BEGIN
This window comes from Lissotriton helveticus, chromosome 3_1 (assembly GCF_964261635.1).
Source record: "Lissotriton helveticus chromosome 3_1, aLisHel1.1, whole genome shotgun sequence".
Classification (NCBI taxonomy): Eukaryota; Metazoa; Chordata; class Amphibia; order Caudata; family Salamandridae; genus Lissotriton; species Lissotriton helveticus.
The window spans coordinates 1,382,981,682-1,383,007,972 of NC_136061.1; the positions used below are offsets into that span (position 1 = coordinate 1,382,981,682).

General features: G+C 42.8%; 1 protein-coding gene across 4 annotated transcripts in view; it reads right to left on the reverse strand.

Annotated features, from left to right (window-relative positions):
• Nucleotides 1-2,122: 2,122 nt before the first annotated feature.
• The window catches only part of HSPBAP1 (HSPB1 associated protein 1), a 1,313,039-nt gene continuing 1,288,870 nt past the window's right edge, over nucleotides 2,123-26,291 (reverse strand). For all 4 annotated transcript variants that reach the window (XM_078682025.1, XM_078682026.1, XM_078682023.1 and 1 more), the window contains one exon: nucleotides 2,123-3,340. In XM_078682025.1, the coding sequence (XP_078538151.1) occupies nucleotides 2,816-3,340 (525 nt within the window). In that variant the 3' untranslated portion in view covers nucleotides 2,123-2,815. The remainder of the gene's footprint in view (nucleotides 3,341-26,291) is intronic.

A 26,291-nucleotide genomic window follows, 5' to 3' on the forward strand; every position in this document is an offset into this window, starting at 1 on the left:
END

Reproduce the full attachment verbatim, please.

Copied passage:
This window comes from Lissotriton helveticus, chromosome 3_1 (assembly GCF_964261635.1).
Source record: "Lissotriton helveticus chromosome 3_1, aLisHel1.1, whole genome shotgun sequence".
Classification (NCBI taxonomy): Eukaryota; Metazoa; Chordata; class Amphibia; order Caudata; family Salamandridae; genus Lissotriton; species Lissotriton helveticus.
The window spans coordinates 1,382,981,682-1,383,007,972 of NC_136061.1; the positions used below are offsets into that span (position 1 = coordinate 1,382,981,682).

General features: G+C 42.8%; 1 protein-coding gene across 4 annotated transcripts in view; it reads right to left on the reverse strand.

Annotated features, from left to right (window-relative positions):
• Nucleotides 1-2,122: 2,122 nt before the first annotated feature.
• The window catches only part of HSPBAP1 (HSPB1 associated protein 1), a 1,313,039-nt gene continuing 1,288,870 nt past the window's right edge, over nucleotides 2,123-26,291 (reverse strand). For all 4 annotated transcript variants that reach the window (XM_078682025.1, XM_078682026.1, XM_078682023.1 and 1 more), the window contains one exon: nucleotides 2,123-3,340. In XM_078682025.1, the coding sequence (XP_078538151.1) occupies nucleotides 2,816-3,340 (525 nt within the window). In that variant the 3' untranslated portion in view covers nucleotides 2,123-2,815. The remainder of the gene's footprint in view (nucleotides 3,341-26,291) is intronic.

A 26,291-nucleotide genomic window follows, 5' to 3' on the forward strand; every position in this document is an offset into this window, starting at 1 on the left: